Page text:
Do you know the answer to the following three personal finance questions? I came across them the other day while doing some research.
Question 1: Suppose you had $100 in a savings account and the interest rate was 2 percent per year. After five years, how much do you think you would have in the account if you left the money to grow? A) More than $102. B) Exactly $102. C) Less than $102. D) Do not know/Refuse to answer.
Question 2: Imagine that the interest rate on your savings account was 1 percent per year and inflation was 2 percent per year. After one year, how much would you be able to buy with the money in this account? A) More than today. B) Exactly the same. C) Less than today. D) Do not know/Refuse to answer.
Question 3: True or false: Buying a single company’s stock usually provides a safer return than a stock mutual fund.
These questions come from a financial literacy survey of Americans 50 and over by economists Annamaria Lusardi of the George Washington University School of Business and Olivia Mitchell of the Wharton School of the University of Pennsylvania. Only one-third of those surveyed answered all three correctly. The results were similar when the age range for the survey was broadened. That’s depressing, isn’t it? (The answers are, respectively, more than $102; less than today; and false.) My bet if you’re reading this column is that you got all three right.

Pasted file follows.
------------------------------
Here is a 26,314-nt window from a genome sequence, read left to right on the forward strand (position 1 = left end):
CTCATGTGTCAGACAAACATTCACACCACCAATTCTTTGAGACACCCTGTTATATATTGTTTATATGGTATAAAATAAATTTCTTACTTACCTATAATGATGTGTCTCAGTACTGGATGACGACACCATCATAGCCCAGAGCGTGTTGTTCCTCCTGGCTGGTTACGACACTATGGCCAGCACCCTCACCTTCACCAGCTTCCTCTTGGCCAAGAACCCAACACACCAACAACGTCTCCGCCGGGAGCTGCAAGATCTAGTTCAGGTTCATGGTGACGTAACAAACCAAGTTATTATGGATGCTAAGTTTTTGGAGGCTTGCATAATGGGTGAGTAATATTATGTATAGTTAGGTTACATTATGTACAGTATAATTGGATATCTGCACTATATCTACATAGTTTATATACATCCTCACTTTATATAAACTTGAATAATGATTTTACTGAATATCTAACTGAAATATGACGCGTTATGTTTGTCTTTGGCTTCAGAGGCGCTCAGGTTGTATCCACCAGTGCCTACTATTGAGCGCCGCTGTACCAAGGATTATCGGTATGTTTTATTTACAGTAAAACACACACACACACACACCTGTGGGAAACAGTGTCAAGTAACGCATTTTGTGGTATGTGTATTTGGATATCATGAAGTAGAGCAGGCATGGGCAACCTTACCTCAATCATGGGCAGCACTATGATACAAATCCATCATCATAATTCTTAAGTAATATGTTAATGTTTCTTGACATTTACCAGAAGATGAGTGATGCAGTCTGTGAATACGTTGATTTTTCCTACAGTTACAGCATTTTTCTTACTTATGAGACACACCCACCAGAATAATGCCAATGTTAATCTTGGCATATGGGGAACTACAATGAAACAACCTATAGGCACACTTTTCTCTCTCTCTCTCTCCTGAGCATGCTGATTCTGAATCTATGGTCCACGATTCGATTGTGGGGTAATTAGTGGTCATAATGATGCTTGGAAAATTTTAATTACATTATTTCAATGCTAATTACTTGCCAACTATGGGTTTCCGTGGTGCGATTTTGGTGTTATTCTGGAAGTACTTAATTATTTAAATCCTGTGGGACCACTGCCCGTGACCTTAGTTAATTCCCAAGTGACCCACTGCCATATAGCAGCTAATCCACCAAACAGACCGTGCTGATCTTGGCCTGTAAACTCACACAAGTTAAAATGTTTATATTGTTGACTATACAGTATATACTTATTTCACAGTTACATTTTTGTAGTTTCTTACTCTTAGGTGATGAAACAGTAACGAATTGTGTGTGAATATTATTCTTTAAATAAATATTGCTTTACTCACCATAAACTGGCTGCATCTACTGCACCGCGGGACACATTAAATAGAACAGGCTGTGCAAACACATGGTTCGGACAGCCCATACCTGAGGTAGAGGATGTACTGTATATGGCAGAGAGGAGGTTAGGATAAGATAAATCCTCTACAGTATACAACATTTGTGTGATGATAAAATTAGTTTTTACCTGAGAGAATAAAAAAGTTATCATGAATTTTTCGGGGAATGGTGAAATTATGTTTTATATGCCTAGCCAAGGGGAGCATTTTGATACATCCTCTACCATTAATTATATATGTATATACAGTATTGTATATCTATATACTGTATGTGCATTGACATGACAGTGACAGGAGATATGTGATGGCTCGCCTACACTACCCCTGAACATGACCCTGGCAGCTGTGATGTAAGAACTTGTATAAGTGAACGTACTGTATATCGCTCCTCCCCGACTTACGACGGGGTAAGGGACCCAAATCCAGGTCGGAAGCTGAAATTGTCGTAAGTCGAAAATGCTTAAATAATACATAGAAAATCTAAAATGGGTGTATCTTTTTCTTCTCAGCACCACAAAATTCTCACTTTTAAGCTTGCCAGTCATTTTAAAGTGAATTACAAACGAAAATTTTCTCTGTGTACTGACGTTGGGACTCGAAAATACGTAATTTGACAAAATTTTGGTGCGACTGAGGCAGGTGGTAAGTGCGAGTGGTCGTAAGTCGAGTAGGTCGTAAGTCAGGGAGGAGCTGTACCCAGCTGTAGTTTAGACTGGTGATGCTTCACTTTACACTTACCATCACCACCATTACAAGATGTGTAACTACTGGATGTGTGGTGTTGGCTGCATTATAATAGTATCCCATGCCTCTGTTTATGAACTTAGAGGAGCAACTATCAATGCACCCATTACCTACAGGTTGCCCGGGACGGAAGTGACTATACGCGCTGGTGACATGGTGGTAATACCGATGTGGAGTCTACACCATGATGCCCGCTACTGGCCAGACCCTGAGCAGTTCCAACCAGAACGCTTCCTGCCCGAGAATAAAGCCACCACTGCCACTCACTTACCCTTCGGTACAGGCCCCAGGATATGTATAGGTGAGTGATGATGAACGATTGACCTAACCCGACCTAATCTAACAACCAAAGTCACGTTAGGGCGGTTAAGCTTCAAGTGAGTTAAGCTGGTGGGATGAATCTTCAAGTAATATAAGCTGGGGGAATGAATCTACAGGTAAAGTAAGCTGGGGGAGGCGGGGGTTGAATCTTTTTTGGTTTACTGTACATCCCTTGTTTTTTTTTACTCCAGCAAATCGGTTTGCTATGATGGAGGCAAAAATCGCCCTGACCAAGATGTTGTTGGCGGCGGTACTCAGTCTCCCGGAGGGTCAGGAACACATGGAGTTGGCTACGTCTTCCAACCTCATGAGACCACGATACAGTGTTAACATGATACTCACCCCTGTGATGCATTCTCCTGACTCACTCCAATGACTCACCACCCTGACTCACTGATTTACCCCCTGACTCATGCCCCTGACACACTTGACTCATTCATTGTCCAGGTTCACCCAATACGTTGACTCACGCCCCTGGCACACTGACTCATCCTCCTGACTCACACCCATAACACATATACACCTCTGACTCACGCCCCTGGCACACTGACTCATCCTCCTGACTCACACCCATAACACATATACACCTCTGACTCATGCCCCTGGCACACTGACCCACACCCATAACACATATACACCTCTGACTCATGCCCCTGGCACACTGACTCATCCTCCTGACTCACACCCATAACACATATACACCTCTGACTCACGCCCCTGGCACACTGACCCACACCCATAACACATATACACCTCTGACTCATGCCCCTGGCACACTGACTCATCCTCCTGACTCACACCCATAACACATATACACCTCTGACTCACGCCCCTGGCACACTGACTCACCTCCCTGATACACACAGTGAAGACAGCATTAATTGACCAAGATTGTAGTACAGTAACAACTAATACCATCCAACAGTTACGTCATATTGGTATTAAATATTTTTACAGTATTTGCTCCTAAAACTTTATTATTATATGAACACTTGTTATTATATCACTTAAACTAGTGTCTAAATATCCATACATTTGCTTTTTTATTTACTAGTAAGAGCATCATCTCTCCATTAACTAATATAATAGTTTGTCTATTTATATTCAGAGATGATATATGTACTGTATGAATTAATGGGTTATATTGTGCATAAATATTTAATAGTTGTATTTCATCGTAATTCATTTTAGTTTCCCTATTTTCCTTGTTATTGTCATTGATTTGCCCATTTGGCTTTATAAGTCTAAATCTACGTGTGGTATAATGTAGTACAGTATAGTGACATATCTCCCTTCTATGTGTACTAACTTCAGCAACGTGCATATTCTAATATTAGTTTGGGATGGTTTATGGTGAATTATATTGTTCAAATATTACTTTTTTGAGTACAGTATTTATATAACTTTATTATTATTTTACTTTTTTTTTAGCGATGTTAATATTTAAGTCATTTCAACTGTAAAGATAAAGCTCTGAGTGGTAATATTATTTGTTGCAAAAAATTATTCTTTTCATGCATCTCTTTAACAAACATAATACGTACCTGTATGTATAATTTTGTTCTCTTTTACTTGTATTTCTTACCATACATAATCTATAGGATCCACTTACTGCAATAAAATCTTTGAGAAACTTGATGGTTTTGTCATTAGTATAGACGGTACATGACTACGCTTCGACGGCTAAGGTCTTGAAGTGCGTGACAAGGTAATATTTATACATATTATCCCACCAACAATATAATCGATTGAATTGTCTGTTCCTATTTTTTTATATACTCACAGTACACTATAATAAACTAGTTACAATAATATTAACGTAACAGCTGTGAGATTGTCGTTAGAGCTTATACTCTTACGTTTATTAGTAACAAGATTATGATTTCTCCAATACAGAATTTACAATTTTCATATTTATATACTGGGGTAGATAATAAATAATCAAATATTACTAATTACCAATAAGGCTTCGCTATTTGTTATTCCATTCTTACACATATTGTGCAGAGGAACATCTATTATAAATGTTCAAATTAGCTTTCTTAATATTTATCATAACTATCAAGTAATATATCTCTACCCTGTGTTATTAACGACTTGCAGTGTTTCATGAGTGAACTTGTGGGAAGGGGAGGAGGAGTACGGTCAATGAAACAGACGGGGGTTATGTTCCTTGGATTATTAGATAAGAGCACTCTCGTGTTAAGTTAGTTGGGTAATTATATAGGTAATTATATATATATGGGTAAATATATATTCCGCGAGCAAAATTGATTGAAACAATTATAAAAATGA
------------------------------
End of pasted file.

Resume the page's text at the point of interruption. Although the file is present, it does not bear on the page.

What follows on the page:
Clearly, we should expand initiatives to improve financial literacy, especially among young people.
A number of organizations in the state do good work, such as the Minnesota Council on Economic Education, Junior Achievement and Minnesota Jumpstart. To graduate from high school in Minnesota, students have to take a course that includes personal finance topics. That’s a nice start, but it’s a pretty low standard.
I think we need to emphasize to young people that personal finance isn’t about asset allocation; it’s about freedom and choice over a lifetime.
Charles Dickens probably summed it up best: “Annual income twenty pounds, annual expenditure nineteen nineteen six, result happiness. Annual income twenty pounds, annual expenditure twenty pounds ought and six, result misery.” Put it this way: Savings plus no debt equals freedom of choice. Not a bad equation, is it? Now that’s financial literacy.
Chris Farrell is senior economics contributor, “Marketplace,” economics commentator, Minnesota Public Radio.